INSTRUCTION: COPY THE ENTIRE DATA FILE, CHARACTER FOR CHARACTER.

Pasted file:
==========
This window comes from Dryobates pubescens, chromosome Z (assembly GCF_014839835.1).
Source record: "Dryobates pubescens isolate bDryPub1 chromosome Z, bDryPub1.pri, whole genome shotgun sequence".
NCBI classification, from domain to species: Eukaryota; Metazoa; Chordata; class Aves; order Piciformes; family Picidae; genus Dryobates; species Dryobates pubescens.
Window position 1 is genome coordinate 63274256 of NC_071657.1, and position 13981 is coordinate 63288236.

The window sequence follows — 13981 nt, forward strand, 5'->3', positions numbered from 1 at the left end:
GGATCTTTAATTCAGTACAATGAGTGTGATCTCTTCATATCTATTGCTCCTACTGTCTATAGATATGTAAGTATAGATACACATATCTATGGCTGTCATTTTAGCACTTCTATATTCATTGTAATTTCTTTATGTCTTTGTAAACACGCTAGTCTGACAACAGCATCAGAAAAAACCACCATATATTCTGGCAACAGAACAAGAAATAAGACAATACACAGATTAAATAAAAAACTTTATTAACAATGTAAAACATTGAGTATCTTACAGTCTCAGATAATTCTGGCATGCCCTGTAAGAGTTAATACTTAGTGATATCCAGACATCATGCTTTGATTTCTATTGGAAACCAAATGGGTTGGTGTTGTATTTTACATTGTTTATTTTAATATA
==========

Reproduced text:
This window comes from Dryobates pubescens, chromosome Z (assembly GCF_014839835.1).
Source record: "Dryobates pubescens isolate bDryPub1 chromosome Z, bDryPub1.pri, whole genome shotgun sequence".
NCBI classification, from domain to species: Eukaryota; Metazoa; Chordata; class Aves; order Piciformes; family Picidae; genus Dryobates; species Dryobates pubescens.
Window position 1 is genome coordinate 63274256 of NC_071657.1, and position 13981 is coordinate 63288236.

The window sequence follows — 13981 nt, forward strand, 5'->3', positions numbered from 1 at the left end:
GGATCTTTAATTCAGTACAATGAGTGTGATCTCTTCATATCTATTGCTCCTACTGTCTATAGATATGTAAGTATAGATACACATATCTATGGCTGTCATTTTAGCACTTCTATATTCATTGTAATTTCTTTATGTCTTTGTAAACACGCTAGTCTGACAACAGCATCAGAAAAAACCACCATATATTCTGGCAACAGAACAAGAAATAAGACAATACACAGATTAAATAAAAAACTTTATTAACAATGTAAAACATTGAGTATCTTACAGTCTCAGATAATTCTGGCATGCCCTGTAAGAGTTAATACTTAGTGATATCCAGACATCATGCTTTGATTTCTATTGGAAACCAAATGGGTTGGTGTTGTATTTTACATTGTTTATTTTAATATA